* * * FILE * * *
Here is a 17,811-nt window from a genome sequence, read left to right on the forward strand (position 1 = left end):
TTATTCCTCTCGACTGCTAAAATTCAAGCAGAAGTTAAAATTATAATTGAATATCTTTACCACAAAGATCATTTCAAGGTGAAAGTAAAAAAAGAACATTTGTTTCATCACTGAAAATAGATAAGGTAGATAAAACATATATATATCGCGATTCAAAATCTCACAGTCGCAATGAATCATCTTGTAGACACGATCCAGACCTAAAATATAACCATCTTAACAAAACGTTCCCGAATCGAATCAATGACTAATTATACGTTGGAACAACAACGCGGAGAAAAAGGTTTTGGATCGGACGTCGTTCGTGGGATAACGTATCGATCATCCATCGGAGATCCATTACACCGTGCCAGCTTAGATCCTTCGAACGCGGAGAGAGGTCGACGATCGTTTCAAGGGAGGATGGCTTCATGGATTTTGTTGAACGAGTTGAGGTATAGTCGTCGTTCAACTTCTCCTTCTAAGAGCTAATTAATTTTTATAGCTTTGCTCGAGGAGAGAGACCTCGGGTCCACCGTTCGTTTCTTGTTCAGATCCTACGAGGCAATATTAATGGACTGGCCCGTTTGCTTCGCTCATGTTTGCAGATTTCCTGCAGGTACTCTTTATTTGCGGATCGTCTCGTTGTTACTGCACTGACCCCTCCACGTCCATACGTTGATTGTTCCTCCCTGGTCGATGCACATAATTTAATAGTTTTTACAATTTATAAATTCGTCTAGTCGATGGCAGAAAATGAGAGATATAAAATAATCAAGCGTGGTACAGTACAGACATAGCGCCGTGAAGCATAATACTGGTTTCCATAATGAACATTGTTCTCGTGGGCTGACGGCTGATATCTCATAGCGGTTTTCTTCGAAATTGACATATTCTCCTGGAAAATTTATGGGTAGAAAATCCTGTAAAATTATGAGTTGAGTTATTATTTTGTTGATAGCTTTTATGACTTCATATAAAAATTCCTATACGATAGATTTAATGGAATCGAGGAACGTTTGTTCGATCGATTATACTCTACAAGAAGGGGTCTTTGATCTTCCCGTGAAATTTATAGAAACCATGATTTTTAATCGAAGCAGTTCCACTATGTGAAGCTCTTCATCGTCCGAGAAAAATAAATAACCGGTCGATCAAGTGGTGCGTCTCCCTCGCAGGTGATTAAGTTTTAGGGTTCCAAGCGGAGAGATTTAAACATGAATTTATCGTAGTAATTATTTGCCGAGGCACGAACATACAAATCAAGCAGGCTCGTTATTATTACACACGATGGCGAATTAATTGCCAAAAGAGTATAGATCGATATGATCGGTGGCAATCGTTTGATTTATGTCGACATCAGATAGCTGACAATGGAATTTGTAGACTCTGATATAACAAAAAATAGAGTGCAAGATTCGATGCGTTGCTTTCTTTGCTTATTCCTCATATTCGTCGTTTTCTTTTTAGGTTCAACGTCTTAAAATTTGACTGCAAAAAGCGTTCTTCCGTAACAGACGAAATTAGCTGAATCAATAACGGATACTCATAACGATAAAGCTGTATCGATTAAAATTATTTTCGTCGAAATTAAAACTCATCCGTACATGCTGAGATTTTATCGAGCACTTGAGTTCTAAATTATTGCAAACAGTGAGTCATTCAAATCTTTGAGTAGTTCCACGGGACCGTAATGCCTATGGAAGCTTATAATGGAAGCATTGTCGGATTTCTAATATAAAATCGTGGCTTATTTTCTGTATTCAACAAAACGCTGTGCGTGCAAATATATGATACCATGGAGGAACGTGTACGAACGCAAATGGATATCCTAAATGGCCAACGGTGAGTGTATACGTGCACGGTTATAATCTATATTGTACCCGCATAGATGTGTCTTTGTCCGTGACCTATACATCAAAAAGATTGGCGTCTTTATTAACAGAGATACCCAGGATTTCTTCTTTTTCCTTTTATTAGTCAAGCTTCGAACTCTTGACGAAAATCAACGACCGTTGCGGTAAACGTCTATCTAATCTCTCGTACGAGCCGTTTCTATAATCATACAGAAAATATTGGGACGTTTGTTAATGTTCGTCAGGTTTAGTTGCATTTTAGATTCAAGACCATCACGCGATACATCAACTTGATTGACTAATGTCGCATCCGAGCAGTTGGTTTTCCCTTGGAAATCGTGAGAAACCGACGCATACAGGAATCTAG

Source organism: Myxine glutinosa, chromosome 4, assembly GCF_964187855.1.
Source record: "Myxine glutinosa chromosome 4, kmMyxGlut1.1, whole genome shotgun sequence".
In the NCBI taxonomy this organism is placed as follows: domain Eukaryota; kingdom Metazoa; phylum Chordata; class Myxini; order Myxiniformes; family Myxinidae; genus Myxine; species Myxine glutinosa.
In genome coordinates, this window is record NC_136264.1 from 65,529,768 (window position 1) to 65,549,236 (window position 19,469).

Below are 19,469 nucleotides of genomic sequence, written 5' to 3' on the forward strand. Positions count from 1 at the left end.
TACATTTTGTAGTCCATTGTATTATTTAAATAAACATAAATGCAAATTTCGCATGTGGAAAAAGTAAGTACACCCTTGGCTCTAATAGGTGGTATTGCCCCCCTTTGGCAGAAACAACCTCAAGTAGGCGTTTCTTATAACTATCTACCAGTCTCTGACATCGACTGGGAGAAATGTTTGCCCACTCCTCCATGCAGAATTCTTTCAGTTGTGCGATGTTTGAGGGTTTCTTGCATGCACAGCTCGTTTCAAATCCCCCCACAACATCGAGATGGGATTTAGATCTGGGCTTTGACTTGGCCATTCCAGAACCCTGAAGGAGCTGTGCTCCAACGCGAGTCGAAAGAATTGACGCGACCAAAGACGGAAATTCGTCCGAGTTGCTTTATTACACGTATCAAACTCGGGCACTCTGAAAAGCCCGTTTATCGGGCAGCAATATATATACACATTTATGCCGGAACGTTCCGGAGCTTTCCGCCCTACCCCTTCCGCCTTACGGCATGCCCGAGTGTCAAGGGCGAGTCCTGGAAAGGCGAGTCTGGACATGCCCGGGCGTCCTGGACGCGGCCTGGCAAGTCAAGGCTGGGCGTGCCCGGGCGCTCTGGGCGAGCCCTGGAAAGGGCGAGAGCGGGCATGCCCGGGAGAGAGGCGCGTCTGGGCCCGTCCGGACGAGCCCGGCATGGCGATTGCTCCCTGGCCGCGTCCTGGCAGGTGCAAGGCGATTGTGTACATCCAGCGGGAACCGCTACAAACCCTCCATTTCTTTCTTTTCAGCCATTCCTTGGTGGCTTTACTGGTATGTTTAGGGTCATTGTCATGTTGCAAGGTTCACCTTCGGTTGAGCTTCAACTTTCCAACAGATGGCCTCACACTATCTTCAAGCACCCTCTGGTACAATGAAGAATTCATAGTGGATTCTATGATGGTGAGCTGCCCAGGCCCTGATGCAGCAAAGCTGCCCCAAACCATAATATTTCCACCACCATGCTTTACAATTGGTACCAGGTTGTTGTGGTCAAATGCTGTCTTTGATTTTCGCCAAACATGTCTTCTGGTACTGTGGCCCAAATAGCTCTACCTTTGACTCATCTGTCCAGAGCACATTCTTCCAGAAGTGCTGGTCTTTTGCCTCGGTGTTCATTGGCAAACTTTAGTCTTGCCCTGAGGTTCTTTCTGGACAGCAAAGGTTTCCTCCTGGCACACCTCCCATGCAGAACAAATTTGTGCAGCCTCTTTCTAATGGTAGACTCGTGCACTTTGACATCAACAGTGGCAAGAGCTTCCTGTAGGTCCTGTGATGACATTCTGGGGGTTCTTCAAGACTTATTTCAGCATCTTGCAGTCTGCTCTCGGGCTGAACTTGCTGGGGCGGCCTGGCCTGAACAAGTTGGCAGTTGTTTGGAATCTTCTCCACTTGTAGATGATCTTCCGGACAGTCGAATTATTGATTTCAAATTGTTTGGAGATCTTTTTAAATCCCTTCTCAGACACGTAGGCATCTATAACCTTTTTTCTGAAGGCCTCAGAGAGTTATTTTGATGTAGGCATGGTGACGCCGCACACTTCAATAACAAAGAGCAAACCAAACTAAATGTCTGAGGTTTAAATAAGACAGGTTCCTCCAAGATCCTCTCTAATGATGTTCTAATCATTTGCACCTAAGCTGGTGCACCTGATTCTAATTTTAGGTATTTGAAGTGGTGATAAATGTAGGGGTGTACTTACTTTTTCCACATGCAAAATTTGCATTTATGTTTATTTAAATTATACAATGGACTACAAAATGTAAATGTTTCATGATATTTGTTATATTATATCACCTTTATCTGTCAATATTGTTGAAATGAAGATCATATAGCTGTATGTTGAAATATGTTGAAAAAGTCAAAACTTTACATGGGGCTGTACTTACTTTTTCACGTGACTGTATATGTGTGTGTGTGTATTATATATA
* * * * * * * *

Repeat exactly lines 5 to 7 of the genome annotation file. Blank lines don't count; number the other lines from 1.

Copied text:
In the NCBI taxonomy this organism is placed as follows: domain Eukaryota; kingdom Metazoa; phylum Chordata; class Myxini; order Myxiniformes; family Myxinidae; genus Myxine; species Myxine glutinosa.
In genome coordinates, this window is record NC_136264.1 from 65,529,768 (window position 1) to 65,549,236 (window position 19,469).

Below are 19,469 nucleotides of genomic sequence, written 5' to 3' on the forward strand. Positions count from 1 at the left end.